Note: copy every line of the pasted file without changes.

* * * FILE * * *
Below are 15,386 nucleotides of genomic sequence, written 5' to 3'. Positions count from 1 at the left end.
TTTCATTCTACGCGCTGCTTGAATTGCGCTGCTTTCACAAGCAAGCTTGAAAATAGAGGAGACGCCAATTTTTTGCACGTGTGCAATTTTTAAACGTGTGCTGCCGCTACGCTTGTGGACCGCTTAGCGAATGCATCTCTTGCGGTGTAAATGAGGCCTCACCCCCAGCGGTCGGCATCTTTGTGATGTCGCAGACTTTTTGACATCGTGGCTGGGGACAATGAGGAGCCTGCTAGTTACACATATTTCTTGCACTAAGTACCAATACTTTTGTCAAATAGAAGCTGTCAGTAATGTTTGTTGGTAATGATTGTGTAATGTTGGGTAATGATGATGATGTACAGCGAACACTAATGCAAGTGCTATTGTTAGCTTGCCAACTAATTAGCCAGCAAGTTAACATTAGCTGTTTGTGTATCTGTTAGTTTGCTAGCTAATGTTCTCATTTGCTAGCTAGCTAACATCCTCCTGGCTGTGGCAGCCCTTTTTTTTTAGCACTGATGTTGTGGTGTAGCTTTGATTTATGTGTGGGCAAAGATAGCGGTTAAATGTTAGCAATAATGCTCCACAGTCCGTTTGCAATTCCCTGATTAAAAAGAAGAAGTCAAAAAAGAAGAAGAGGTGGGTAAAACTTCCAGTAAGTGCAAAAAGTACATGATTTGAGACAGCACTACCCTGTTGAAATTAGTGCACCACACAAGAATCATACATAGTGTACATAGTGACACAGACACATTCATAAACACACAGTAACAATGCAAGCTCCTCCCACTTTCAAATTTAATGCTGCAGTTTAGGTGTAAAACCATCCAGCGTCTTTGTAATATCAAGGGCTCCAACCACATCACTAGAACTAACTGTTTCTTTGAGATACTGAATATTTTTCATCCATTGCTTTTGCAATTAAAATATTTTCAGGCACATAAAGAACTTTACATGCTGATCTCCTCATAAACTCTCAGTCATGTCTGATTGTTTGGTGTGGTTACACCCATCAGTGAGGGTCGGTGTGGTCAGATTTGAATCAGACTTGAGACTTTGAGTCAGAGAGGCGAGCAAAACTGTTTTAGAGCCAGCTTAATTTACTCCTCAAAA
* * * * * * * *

Below are 15,386 nucleotides of genomic sequence, written 5' to 3'. Positions count from 1 at the left end.
TTTCATTCTACGCGCTGCTTGAATTGCGCTGCTTTCACAAGCAAGCTTGAAAATAGAGGAGACGCCAATTTTTTGCACGTGTGCAATTTTTAAACGTGTGCTGCCGCTACGCTTGTGGACCGCTTAGCGAATGCATCTCTTGCGGTGTAAATGAGGCCTCACCCCCAGCGGTCGGCATCTTTGTGATGTCGCAGACTTTTTGACATCGTGGCTGGGGACAATGAGGAGCCTGCTAGTTACACATATTTCTTGCACTAAGTACCAATACTTTTGTCAAATAGAAGCTGTCAGTAATGTTTGTTGGTAATGATTGTGTAATGTTGGGTAATGATGATGATGTACAGCGAACACTAATGCAAGTGCTATTGTTAGCTTGCCAACTAATTAGCCAGCAAGTTAACATTAGCTGTTTGTGTATCTGTTAGTTTGCTAGCTAATGTTCTCATTTGCTAGCTAGCTAACATCCTCCTGGCTGTGGCAGCCCTTTTTTTTTAGCACTGATGTTGTGGTGTAGCTTTGATTTATGTGTGGGCAAAGATAGCGGTTAAATGTTAGCAATAATGCTCCACAGTCCGTTTGCAATTCCCTGATTAAAAAGAAGAAGTCAAAAAAGAAGAAGAGGTGGGTAAAACTTCCAGTAAGTGCAAAAAGTACATGATTTGAGACAGCACTACCCTGTTGAAATTAGTGCACCACACAAGAATCATACATAGTGTACATAGTGACACAGACACATTCATAAACACACAGTAACAATGCAAGCTCCTCCCACTTTCAAATTTAATGCTGCAGTTTAGGTGTAAAACCATCCAGCGTCTTTGTAATATCAAGGGCTCCAACCACATCACTAGAACTAACTGTTTCTTTGAGATACTGAATATTTTTCATCCATTGCTTTTGCAATTAAAATATTTTCAGGCACATAAAGAACTTTACATGCTGATCTCCTCATAAACTCTCAGTCATGTCTGATTGTTTGGTGTGGTTACACCCATCAGTGAGGGTCGGTGTGGTCAGATTTGAATCAGACTTGAGACTTTGAGTCAGAGAGGCGAGCAAAACTGTTTTAGAGCCAGCTTAATTTACTCCTCAAAA